All of a sudden, I want to improve myself

Two weeks ago, I didn’t really want to do anything but worry if I was going to catch the coronavirus. Or if someone in my house or family would. Or if my son and his fiancee were going to figure out how to have a wedding during a pandemic.

Lots of people have talked about how their worries, their trouble sleeping, lack of concentration and focus or, worse, nightmares are taking over their days and nights. I guess I’m one of the crowd. I sleep very little.

I so agreed with a Facebook post going around that asks what skills did you acquire during the self-quarantine. I laughed every single time someone posted it. What skills did I acquire?

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Thanks to Lyndsie Crawford on Facebook for this delightful post.

Hah, hah, hah.

I didn’t learn to make masks.

I didn’t reduce the number of books in my TBR pile. Hey, I could hardly open a book for the first two weeks.

I didn’t even binge watch the Octavia Spencer bio-series on Madame C.J. Walker on Netflix I really want to see.

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That’s me and my hammered dulcimer. 

One thing I did do—well, two, since I make sure I write every single day.

Months before we even heard the word coronavirus, I had signed up for a weeklong workshop on the hammered dulcimer. It was supposed to be in person but even via Zoom it was a delight. It as kept my spirits up all that week and every time I have played since.

But the rest of my interests were seriously on hold.

I decided that maybe nothing needed to get done. I didn’t need to improve anything. All I needed was to follow the guidelines for avoiding the coronavirus, take care of myself, reach out to my friends and family since I couldn’t see them and put on a smile when my husband arrived home. He’s essential and still has to go to work every day.

Now, all of a sudden, I feel like learning things again. And doing things. I still have dirt under my fingernails as I type this. I’ve been working in the garden under a canopy of pink dogwood and purple redbud blossoms. I’ve been listening to the birds chirp and the carpenter bees who have the loudest buzz I’ve heard.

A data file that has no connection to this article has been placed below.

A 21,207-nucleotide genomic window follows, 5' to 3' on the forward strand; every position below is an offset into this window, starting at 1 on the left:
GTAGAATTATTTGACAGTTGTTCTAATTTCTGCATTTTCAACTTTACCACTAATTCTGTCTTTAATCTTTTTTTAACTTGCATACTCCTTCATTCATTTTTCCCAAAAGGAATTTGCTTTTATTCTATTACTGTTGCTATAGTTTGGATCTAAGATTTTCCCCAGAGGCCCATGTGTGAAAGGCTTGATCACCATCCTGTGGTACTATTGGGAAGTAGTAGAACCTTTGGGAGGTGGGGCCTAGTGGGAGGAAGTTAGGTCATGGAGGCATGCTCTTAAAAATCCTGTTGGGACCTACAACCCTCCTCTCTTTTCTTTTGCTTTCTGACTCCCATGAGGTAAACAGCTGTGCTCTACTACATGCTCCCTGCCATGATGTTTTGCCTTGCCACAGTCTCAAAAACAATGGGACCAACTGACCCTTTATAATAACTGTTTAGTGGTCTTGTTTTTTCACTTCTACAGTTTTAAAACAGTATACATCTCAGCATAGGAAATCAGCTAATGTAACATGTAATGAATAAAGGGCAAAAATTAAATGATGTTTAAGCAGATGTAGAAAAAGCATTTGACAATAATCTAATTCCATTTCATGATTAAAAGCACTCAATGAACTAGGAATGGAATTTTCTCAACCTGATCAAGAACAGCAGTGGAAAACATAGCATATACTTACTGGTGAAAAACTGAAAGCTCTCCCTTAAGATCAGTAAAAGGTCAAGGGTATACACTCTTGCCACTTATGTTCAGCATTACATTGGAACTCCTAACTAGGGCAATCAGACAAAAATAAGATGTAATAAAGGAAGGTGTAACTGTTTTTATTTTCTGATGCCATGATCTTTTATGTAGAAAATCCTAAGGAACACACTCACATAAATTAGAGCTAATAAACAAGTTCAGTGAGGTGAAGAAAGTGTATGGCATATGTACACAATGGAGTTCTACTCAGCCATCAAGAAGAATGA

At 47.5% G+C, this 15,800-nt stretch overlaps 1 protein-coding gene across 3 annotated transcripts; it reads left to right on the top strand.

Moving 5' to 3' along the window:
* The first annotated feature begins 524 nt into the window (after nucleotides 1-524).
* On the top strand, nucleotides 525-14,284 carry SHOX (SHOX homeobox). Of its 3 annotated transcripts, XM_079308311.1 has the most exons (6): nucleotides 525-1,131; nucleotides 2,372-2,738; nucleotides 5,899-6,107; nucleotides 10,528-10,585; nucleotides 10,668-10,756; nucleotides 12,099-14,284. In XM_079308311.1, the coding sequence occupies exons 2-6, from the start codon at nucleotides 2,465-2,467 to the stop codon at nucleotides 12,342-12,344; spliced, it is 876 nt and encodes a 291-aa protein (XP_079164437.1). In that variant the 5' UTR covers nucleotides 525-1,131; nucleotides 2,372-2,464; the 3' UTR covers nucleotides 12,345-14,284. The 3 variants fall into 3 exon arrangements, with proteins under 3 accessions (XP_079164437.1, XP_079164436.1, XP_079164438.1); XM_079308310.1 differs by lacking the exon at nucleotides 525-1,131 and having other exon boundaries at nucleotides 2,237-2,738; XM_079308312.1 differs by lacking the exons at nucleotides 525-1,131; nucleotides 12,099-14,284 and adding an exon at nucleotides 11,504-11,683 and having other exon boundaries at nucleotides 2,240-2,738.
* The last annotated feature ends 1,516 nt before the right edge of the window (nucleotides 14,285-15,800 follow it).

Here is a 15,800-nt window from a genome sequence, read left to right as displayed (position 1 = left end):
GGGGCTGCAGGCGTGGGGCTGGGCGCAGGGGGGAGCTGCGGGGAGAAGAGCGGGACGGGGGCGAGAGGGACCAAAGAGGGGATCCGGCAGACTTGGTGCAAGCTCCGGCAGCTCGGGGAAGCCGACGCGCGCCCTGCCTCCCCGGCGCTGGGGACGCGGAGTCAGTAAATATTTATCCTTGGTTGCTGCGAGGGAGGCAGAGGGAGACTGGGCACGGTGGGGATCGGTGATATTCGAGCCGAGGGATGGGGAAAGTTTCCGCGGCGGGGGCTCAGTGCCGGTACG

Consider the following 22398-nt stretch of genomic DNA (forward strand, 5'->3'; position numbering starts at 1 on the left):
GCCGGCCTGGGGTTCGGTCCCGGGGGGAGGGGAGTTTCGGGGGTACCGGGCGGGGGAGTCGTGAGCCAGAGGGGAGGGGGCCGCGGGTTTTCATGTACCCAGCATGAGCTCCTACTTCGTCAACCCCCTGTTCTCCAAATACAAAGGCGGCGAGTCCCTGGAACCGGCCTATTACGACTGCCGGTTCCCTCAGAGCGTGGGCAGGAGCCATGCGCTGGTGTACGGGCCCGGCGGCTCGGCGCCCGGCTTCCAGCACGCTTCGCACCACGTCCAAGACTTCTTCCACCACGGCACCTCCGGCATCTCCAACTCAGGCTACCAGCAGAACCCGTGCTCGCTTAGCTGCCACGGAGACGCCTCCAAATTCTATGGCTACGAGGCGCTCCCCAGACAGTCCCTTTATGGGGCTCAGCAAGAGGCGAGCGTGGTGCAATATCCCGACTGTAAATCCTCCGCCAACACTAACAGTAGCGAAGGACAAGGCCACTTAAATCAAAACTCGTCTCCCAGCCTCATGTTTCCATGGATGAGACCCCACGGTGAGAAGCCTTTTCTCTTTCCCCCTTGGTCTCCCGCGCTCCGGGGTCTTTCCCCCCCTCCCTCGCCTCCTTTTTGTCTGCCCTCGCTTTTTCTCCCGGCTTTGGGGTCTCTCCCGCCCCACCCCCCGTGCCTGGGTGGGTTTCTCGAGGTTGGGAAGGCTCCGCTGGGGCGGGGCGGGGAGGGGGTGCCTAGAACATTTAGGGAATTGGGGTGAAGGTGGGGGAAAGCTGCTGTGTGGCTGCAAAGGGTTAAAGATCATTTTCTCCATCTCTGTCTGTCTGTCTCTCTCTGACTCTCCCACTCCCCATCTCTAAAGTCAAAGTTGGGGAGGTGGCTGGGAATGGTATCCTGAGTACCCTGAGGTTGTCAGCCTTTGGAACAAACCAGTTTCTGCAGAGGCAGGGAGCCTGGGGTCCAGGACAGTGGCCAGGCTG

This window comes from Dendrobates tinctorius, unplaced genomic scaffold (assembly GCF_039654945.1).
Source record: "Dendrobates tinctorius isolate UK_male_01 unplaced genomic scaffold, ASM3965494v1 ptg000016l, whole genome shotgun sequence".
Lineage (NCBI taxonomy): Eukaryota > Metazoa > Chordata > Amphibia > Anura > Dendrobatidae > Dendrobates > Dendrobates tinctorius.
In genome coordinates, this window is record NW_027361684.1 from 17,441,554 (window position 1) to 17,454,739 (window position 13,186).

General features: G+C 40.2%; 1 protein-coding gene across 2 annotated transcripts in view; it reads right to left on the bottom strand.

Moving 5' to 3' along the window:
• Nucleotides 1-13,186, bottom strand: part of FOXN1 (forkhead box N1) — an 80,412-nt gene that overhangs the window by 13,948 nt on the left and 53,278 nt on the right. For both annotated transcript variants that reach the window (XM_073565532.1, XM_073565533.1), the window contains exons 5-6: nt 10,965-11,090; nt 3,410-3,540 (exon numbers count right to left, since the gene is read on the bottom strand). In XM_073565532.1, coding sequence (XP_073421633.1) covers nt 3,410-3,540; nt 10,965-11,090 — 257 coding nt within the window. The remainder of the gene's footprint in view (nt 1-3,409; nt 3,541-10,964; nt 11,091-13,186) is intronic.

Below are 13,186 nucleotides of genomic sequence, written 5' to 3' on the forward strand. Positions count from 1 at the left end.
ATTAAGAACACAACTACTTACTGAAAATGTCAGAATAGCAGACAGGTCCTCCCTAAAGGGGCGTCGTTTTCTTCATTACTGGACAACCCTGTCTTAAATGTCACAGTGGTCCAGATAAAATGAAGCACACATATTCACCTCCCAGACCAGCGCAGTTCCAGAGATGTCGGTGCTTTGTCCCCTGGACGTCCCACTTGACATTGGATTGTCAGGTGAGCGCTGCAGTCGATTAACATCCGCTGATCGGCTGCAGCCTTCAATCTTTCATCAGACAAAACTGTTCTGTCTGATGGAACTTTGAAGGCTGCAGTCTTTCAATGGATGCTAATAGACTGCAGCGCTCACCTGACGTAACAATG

Not only that, I put webinars on my calendar. I’m going to one sponsored by the Maryland Romance Writers this week. Then another by a historical novelist I met at the Historical Novel Society meeting a year ago. Then one more on revising my novel.

One more thing, I’ve been soaking up advice from writers like James Patterson, Margaret Atwood and Dan Brown on MasterClass. A birthday gift from my daughter last year, it has been a wonderful inspiration as these great writers talk about their craft, their process, their dedication and inspiration. I’ve jumped up and run to my laptop to add a note or two to my WIP more than a few times.

When all this is over and we get back to whatever will be normal, I want do want to have acquired new skills. Maybe not a unique way to get tea into my cup—although that looks awesome—but I’m hoping I’m developing a sense of connectedness that I’ve nurtured these past few weeks. And maybe a little more skill as a writer. That would be great.

And, by the way, my son and his fiancee managed to find a way to get married. We attended online but it was a joyous occasion.

I do hope you are finding ways to make this “Great Pause,” as a friend of mine called it, a time of rest, renewal and blessings.

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